The dance world recently had to say goodbye to another incredible dance artist and human being, Mary Jane Eisenberg. Born on March 28, 1951 in Erie, Pennsylvania to parents Mina and Richard Eisenberg, Mary Jane graduated from Academy High School before moving on to life an amazingly productive life in New York City, Los Angeles, and San Francisco as a dancer, choreographer, law student, arts administrator, Jewish educator, and energy healer. Her wife, Alyson Belcher, stated that Mary Jane was “deeply connected to her Jewish roots and spiritual practices that included meditation and energy healing work. She was known for her beautiful spirit and her gentle strength.” Mary Jane passed away peacefully on December 24, 2023 at the age of 72 following a long, courageous battle with ovarian cancer.
In New York, Mary Jane performed with the Glen Tetley Dance Company (1968-70) and the Louis Falco Dance Company (1970-75) where she performed alongside such notable dance artists as Louis Falco, Jennifer Muller, Juan Antonio, Matthew Diamond and Georgiana Holmes.
After relocating to Los Angeles, Mary Jane was a member of Dance/LA (1976-80) and for ten years (1980-1990) she was the founder, director, choreographer (and dancer) of Shale: Mary Jane Eisenberg Dance Company. Works choreographed by Mary Jane for her company included Close to Home (1976), Apartments (1977), Mommy (1978) and Train Station (1980), among numerous others. Shale company members included Donna Steinberg, Tina Gerstler (Reynoso), Walter Kennedy, Roger Montoya, Janet Carroll, Ellen Kennedy, Gracie Ramos Roman, Frank Adams, Janice Darrin, Susan Kawashima, William Pasley, Michael Shearer, Nicholas Gunn, Richard Korngute, and Sean Green. Mary Jane was also a free-lance choreographer creating works for the Los Angeles Chamber Ballet, the Long Beach Ballet, and Bette Midler’s “No Frills”.
Mary Jane also choreographed Boundary Waters, a 45-minute outdoor dance performance set to music by Bruce Fowler that traveled from Lifeguard Station 26, Ocean Park Boulevard and Barnard Way, north to Santa Monica Beach Station 24. “Much of the considerable pleasure and point of “Boundary Waters” came from the juxtaposition of “authentic” beachgoers and Eisenberg’s witty dance transformations of their behavior–her parodistic suntan-creme ritual, for instance. But other moments affirmed the link to the sea of both this culture and human imagination in general.” Lewis Segal, LA Times 1986
According to a review written in 1986 by Donna Perlmutter in the LA Times, Mary Jane called her choreographic style “hyper-realism”. Lewis Segal also mention this in his 1988 interview with Mary Jane. “These forays into the high-energy style she named “hyper-realism” anticipated the work of other acclaimed West Coast choreographers (including Seattle-based Mark Morris) and made Eisenberg a major force in the local dance community. In addition, she created innovative works compressing complex time lines and social panoramas into brilliantly layered theater images.”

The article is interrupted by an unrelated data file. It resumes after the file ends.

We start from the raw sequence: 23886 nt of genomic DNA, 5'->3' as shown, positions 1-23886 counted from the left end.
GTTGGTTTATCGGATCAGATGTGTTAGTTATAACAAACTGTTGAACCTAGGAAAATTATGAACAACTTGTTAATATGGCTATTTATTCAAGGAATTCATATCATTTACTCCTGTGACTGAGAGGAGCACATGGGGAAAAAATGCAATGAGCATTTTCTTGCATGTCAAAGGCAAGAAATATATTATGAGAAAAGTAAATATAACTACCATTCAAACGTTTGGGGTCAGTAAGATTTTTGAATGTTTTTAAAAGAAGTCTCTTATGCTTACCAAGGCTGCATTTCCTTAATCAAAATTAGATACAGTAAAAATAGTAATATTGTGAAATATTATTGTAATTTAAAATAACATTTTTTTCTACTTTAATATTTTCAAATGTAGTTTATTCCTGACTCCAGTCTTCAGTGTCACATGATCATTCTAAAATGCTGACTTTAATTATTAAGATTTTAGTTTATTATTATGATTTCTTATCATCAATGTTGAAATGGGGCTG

“She always showed a sharp eye for detail. Now Eisenberg presents a broader and more sober view of the human condition, burdened by responsibility for our lives and beset by forces beyond our grasp.” Shelley Baumsten, LA Times, 1987. Baumsten said of Mary Jane’s work titled Tango: “Eisenberg’s wicked dance drama for a quartet of sexual predators, still captures more tango flavor than most earnest tango imitators…”
Outside of the concert dance arena, Mary Jane was know for working with Bette Midler: Art or Bust! (1984) and The Doors: Dance on Fire (1985).
From 1980 to 1990, Mary Jane was a part-time faculty member of the Department of Dance at California State University, Long Beach where she taught modern dance technique, directed student concerts, and created numerous works for dance students. During this time, she also made several dance films before moving on to studying law. At the University of California, Berkeley she received a BA Peace and Conflict Studies, Phi Beta Kappa (1995); and later attended the University of California Law, San Francisco, JD Program (1998). When I once asked her why she no longer wanted to practice Law, Mary Jane answered that she discovered that she did not much care for being around lawyers.
Expanding her talents even further, from 1999 to 2006 Mary Jane was the Managing Director of the San Francisco based Joe Goode Performance Group followed by a B’Nei Mitzvah Coordinator and Lead 6th Grade Teacher at Congregation Emanu-El, San Francisco for seven years. From 2014 to the time of her death Mary Jane was a Certified Energy Healer.
Hobbies that Mary Jane enjoyed included Meditation and energy healing, T’ai Chi, Qigong , knitting, and drinking really good tea.
Mary Jane Eisenberg is survived by her wife Alyson Belcher; sister Emily Kuhn and her husband William Kuhn; and brother Richard Eisenberg and his wife Amy Eisenberg.
A private service was held at the home she shared with her wife, Alyson, in Sacramento, CA. Friends and colleagues of Mary Jane’s are encouraged to donate to one of the following charitable organizations: Ovarian Cancer Research Alliance; National Ovarian Cancer Coalition, or Sharsheret.
Written by Jeff Slayton for LA Dance Chronicle.
Featured image: Mary Jane Eisenberg in Ritual – photo by Glenda Hydler, Mary Jane Eisenbert Profile – Photo by Alyson Belcher – collage by LADC